If you think about it, it makes sense why punk fashion always was about handmade items, brightly colored hair, and looking very different from typical mainstream society members. After all, what better way to show off your individualistic flair than to look totally different from most others?
Punk is generally considered to be the first real music subculture out there, with glam rock being a close second.
1970s Glam Rockers
In the 1970s, much of mainstream media became focused on getting into "bigger and better" effects. Star Wars became one of the first movie franchises to require so many special effects. It also happened to be one of the first decades in which science fiction became a major focal point in pop culture.
It's no surprise, then, that many musicians began to draw inspiration from sci-fi. David Bowie, Gary Glitter, and bands like KISS began to ramp up their showmanship and also add sci-fi "backstories" to their performances. As a result, glam rock was born.
Considering that youth culture had become a major market in fashion, it comes as no surprise that many underground shops began to carry items that resembled the gear glam rockers used to wear.
That being said, most people didn't wear glam rock-style clothing and it was a primarily underground movement. As a result, many fashion students consider glam rock to be one of the first actual pop subcultures out there.
One of the most well-known derivatives of glam rock is goth music. Originally, goth music started off as death rock, which is just about as dark and gloomy as one would expect it to be. Death rock evolved into synthpop, new wave, and a number of other similar genres.
Most of these morose music genres became tied to a number of other habits, such as wearing black, loving horror movies, and just enjoying the darker side of life. Needless to say, gothic fashion's beginnings often mimicked the spookier elements of this scene.
By the time the 90s rolled around, there was a lot of angst in teenagers. Much of it had to do with the very commercialized way that life was being lived in suburbia, and as a result, many artists of the time had a certain amount of anger at the world. Artists like Kurt Cobain ended up venting it via music...and it resonated.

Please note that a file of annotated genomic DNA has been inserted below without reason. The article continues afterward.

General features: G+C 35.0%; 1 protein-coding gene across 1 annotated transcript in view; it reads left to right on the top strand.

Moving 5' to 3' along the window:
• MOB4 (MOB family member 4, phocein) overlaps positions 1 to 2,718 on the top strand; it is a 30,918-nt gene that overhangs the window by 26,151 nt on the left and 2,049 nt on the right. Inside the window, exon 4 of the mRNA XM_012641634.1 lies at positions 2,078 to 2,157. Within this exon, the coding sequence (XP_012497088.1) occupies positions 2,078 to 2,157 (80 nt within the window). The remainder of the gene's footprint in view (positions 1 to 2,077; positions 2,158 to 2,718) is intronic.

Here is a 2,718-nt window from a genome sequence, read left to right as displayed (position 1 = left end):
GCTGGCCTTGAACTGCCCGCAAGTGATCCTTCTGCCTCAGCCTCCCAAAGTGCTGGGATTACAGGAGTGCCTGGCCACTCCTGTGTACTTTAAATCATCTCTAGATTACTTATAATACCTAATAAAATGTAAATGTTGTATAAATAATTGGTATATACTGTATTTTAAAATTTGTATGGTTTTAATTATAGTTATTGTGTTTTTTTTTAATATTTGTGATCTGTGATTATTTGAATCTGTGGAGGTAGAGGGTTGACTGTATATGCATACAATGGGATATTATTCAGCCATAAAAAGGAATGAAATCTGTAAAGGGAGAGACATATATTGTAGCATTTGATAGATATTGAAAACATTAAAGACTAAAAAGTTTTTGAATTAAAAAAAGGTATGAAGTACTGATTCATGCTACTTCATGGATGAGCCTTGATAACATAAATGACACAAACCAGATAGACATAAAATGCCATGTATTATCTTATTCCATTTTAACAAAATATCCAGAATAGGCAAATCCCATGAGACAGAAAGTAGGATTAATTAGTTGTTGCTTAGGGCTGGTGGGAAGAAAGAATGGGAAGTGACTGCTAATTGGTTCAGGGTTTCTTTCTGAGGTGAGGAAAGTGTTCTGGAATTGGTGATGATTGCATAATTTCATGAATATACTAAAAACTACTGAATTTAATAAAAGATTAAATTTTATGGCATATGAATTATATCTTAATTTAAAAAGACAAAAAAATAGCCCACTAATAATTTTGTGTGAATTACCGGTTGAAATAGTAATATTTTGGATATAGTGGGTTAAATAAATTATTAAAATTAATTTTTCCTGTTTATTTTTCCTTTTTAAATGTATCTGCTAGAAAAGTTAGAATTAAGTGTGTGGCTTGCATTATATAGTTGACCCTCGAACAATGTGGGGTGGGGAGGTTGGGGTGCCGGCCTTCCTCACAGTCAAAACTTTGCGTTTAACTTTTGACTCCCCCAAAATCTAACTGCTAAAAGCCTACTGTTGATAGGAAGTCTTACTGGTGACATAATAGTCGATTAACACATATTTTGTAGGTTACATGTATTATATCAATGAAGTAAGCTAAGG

The gritty, unpressed look of clothing quickly caught on with those who liked the music's edgy appeal. 90s grunge still remains recognizable today as a fashion look.
1990s Hip Hop
The late 80s and the early 90s saw a huge spike in the interest of hip hop culture in urban neighborhoods. In areas like New York, Los Angeles, and Detroit, rap battles, breakdancing, and turntablism began to catch like wildfire - especially among people who weren't wealthy enough to go to nightclubs.
Eventually, the influence of hip hop began to spread outside of urban areas. People began to emulate the fashion of rappers, and by the time that hip hop became mainstream, it became synonymous with a specific style of clothing.
1990s Rave/2010s EDM
During the 1990s, the underground world of electronica was booming. It was the time of warehouses that hosted Radical Audio Visual Experiences, which would eventually be known as raves. These parties were about promoting Peace, Love, Unity, and Respect through heavy beats, turntable matches, and of course, heavy drug usage.
In the 1990s, this underground movement was one associated with bright colors, Rainbow Brite, Care Bears, binkies, kandi bracelets, JNCO jeans, and Swear shoes. By the time rave culture had a resurgence in the late 2000s and early 2010s, it had morphed to include tiny bikinis, glowing wings, UFO pants, and of course, leg fluffies.
Pop culture influences music, and music influences fashion.
It's a never-ending cycle, and it's one that will always reflect what's really going on in our collective minds. As a result, music will always have a special place in the world of fashion design and in the hearts of artists of every kind.